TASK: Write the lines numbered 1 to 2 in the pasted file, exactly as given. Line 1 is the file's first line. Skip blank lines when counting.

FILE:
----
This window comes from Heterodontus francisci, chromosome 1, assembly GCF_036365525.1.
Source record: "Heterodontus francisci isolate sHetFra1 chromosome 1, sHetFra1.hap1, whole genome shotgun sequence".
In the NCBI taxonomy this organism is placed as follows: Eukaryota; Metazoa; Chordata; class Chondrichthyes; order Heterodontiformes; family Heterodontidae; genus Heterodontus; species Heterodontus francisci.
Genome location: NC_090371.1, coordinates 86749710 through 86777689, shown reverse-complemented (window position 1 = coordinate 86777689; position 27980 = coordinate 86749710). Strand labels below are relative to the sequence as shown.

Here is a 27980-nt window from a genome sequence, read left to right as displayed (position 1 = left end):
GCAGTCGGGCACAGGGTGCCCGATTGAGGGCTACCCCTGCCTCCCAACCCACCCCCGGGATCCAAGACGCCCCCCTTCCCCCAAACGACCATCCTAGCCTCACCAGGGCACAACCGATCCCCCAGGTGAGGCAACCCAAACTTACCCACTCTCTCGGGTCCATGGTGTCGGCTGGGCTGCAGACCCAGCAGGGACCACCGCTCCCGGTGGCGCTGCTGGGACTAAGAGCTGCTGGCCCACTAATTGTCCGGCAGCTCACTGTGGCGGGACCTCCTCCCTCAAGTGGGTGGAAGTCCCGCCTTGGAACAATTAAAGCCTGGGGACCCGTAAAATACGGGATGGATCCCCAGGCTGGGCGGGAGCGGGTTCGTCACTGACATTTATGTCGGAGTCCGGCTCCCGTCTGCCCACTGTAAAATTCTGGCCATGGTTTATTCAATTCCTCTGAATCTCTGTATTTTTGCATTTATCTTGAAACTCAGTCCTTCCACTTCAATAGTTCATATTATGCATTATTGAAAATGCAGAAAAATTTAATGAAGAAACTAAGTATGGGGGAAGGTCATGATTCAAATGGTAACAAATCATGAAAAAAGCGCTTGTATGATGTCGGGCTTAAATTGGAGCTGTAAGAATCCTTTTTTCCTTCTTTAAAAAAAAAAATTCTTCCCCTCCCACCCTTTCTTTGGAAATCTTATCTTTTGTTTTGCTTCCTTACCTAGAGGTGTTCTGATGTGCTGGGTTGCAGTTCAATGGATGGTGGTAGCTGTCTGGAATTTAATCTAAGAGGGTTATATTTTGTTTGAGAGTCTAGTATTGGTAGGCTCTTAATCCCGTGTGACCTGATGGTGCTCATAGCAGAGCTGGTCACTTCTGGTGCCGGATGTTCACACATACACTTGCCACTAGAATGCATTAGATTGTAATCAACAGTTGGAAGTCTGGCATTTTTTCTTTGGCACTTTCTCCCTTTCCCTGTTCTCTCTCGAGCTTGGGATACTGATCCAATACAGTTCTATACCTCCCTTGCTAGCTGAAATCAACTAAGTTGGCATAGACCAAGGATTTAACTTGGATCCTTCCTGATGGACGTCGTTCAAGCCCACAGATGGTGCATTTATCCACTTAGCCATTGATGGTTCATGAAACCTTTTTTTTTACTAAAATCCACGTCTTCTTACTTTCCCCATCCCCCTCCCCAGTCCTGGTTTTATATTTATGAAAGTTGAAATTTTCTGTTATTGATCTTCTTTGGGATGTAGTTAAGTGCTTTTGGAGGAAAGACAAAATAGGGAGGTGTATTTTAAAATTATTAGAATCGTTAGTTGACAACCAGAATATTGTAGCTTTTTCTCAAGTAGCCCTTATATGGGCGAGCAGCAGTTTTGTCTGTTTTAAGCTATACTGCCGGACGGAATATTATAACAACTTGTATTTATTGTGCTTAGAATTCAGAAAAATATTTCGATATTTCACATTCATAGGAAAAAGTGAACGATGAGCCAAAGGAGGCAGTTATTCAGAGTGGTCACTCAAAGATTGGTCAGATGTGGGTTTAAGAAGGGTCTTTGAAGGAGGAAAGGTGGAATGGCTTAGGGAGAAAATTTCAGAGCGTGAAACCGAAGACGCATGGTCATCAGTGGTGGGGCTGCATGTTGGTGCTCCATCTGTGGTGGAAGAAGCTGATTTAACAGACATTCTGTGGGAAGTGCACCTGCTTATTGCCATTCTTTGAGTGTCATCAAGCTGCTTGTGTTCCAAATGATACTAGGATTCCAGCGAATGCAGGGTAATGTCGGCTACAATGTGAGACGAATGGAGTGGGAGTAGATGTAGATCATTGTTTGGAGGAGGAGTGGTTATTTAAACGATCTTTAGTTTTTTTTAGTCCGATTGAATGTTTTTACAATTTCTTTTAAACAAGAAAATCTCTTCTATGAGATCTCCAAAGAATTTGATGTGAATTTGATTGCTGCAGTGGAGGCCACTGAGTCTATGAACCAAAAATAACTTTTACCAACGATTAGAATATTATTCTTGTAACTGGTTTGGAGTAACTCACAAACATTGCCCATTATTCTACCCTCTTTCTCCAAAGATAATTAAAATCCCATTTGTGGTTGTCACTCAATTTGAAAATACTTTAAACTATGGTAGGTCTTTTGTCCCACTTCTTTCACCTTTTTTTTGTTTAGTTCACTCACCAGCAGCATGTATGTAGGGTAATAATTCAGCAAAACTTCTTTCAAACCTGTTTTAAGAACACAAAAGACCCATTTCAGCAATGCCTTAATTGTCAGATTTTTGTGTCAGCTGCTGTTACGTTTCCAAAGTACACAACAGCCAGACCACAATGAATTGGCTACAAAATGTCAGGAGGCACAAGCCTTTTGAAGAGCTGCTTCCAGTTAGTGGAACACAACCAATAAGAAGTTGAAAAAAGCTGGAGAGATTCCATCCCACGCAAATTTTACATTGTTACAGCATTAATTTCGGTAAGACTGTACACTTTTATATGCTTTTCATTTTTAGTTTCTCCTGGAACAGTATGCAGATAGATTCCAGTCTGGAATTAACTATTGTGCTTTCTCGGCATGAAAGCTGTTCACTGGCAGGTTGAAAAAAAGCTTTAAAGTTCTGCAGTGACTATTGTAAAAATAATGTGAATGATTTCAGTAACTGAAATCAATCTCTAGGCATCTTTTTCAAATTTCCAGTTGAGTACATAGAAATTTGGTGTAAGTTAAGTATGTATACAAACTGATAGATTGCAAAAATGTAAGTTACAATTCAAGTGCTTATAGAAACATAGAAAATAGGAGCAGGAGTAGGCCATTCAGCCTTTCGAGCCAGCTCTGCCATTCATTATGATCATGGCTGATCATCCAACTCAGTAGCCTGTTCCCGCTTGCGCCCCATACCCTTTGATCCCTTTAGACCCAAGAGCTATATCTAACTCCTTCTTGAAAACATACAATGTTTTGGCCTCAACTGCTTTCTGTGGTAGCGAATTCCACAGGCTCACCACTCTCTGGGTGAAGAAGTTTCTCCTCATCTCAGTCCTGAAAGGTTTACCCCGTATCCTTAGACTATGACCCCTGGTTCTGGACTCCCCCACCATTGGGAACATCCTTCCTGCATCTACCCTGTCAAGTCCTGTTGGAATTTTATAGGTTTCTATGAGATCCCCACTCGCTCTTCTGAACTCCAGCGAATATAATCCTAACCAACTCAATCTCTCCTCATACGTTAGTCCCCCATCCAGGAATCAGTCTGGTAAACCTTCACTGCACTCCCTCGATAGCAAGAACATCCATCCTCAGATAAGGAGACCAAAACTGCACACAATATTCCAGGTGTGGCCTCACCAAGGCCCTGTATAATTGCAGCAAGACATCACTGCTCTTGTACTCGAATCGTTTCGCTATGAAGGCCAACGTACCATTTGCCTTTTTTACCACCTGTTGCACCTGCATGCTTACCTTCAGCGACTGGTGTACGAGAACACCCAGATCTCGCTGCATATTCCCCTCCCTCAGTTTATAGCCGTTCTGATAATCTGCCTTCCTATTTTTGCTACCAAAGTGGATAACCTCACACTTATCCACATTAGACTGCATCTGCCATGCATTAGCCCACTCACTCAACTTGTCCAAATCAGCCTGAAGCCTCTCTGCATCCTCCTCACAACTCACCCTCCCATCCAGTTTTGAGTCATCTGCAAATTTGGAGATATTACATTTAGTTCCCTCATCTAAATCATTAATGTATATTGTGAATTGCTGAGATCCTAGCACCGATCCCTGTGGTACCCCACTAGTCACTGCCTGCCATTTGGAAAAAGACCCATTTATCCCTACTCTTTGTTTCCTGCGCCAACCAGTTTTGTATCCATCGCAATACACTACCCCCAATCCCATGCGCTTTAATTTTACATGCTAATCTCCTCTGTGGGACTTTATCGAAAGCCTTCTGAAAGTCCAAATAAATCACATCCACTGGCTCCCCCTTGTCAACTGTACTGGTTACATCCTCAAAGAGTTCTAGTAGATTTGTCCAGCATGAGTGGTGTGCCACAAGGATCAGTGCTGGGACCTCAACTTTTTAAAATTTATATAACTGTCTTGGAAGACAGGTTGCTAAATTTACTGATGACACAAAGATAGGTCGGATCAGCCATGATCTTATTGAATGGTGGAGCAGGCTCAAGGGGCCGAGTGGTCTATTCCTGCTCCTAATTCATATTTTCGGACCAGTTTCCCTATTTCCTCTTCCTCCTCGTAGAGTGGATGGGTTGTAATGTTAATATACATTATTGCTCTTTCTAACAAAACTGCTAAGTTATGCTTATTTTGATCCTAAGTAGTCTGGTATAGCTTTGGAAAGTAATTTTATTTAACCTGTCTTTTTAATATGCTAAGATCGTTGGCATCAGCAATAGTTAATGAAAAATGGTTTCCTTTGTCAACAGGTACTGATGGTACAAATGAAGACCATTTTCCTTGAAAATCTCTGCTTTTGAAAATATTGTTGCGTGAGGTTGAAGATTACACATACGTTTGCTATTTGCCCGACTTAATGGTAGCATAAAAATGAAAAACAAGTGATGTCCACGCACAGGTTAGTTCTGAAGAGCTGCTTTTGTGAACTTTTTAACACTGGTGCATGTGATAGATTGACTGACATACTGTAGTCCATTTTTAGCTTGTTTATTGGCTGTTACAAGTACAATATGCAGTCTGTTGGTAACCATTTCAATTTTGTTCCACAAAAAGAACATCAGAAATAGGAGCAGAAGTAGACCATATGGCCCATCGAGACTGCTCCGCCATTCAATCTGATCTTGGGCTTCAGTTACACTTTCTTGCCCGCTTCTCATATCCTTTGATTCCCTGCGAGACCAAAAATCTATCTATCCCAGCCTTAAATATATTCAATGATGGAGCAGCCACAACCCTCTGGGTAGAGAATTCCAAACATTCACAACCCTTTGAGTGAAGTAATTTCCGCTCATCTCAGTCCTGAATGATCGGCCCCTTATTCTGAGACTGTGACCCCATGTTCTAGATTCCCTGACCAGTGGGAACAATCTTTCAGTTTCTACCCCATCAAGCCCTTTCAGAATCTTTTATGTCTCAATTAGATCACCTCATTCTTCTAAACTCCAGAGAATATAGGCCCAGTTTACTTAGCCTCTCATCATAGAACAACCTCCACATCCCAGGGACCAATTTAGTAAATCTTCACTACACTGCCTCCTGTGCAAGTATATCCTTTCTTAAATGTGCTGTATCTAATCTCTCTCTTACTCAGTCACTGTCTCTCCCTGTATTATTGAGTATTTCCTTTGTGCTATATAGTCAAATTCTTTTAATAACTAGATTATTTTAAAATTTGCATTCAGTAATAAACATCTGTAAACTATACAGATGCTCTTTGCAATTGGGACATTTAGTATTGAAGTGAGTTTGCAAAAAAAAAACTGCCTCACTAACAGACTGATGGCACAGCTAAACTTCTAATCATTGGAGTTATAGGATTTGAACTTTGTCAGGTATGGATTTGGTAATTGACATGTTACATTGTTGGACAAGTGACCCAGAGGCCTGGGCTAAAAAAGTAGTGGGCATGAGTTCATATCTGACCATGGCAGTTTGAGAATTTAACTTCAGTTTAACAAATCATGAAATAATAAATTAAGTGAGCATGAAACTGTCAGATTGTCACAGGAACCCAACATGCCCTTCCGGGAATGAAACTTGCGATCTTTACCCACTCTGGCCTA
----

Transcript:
This window comes from Heterodontus francisci, chromosome 1, assembly GCF_036365525.1.
Source record: "Heterodontus francisci isolate sHetFra1 chromosome 1, sHetFra1.hap1, whole genome shotgun sequence".